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THE VAULTS OF ST. MICHAN's. It is not generally known that the metropolis of Ireland contains a very singular subterraneous curiosity--a burial-place, which, from the chemical properties of the soil, acts with a certain embalming influence upon the bodies deposited within it. I speak of the Vaults beneath St. Michan's Church-a scene where those who have the firma ness to go down and look death in the face will find an instructive commentary upon the doctrines of moral humiliation that are periodically preached above.

You descend by a few steps into a long and narrow passage that runs across the site of the church; upon each side there are excavated ample recesses, in which the dead are laid. There is nothing offensive in the atmosphere to deter you from entering. The first thing that strikes you is to find that decay has been more busy with the tenement than the tenant. In some instances the coffins have altogether disappeared ; in others, the lids or sides have mouldered away, exposing the remains within, still unsubdued by death from their original form. But the great conqueror of flesh and blood, and of human pride, is not to be baffled with impunity. Even his mercy is dreadful. It is a poor privilege to be permitted to hold together for a century or so, until your coffin tumbles in about your ears, and then to re-appear, half skeleton, half mummy, exposed to the gazes of a generation that can know nothing of your name and character beyond the prosing tradition of some moralizing sexton. Among these remnants of humanity, for instance, there is the body of a pious gentlewoman, who, while she continued above ground, shunned the eyes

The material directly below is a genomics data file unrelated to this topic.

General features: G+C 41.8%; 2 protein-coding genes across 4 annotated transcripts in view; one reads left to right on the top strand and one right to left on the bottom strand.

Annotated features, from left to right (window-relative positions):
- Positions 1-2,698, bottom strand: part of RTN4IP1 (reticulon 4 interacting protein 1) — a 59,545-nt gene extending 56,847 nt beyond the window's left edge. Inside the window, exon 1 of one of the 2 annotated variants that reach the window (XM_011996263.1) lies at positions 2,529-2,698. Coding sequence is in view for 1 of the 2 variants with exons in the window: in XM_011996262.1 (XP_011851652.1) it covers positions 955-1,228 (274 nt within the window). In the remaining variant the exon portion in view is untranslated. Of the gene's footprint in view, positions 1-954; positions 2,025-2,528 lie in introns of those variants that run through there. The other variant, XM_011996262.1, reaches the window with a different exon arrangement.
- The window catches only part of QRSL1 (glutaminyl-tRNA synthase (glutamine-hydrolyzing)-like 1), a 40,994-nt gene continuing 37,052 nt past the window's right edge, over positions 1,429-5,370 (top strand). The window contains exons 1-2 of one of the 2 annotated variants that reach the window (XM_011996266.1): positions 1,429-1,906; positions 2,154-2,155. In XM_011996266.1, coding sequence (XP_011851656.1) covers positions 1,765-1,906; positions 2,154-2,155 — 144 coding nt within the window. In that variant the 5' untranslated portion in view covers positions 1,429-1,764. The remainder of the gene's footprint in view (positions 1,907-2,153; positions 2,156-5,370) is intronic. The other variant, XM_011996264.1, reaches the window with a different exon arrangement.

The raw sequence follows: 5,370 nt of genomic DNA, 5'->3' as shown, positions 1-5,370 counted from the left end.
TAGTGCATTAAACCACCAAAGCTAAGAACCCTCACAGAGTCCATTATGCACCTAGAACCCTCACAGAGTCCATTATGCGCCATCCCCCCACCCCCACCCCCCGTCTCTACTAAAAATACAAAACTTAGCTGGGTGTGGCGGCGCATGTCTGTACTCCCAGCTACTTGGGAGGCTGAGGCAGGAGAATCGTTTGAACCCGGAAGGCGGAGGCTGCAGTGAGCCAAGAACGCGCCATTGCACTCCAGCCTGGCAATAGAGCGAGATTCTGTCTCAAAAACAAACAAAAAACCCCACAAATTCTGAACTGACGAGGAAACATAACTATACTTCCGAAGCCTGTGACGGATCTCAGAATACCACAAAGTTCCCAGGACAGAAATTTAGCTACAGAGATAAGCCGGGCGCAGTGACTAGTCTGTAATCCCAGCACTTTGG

of men in the recesses of a convent. But the veil of death has not been respected. She stands the very first on the sexton's list of posthumous rarities, and one of the most valuable appendages of his office. She is his buried treasure. Her sapless cheeks yield him a larger rent than some acres of arable land ; and what is worse, now that she cannot repel the imputation, he calls her to her face “the Old Nun." In point of fact, I understood that her age was one hundred and eleven, not including the forty years that have elapsed since her second burial in St. Michan's.

Death, as has been often observed, is a thorough Radical, and levels all distinctions. It is so in this place. Beside the Nun there sleeps, not a venerable abbess, or timid novice, or meek and holy friar, but an athletic young felon of the 17th century, who had shed a brother's blood, and was sentenced for the offence to the close custody of St. Michan's vaults. This was about one hundred and thirty years ago. The offender belonged to a family of some consideration, which accounts for his being found in such respectable society.

The preservative quality of these vaults is various in its operation upon subjects of different ages and constitutions. With regard to the latter, however, it does not appear that persons who had been temperate livers enjoy any peculiar privileges. The departed toper resists decay as sturdily as the ascetic; supplying Captain Morris with another “ reason fair, to fill his glass again.” But it is ascertained that children are decomposed almost as rapidly here as elsewhere. Of this, a touching illustration occurs in the case of a female who died in child-birth, about a century ago, and was deposited in St. Michan's. Her infant was laid in her arms. The mother is still tolerably perfect; exemplifying, by her attitude, the parental "passion strong in death ;” but the child has long since melted away from her embrace. I inquired her name, and was rather mortified to find that it has not been preserved.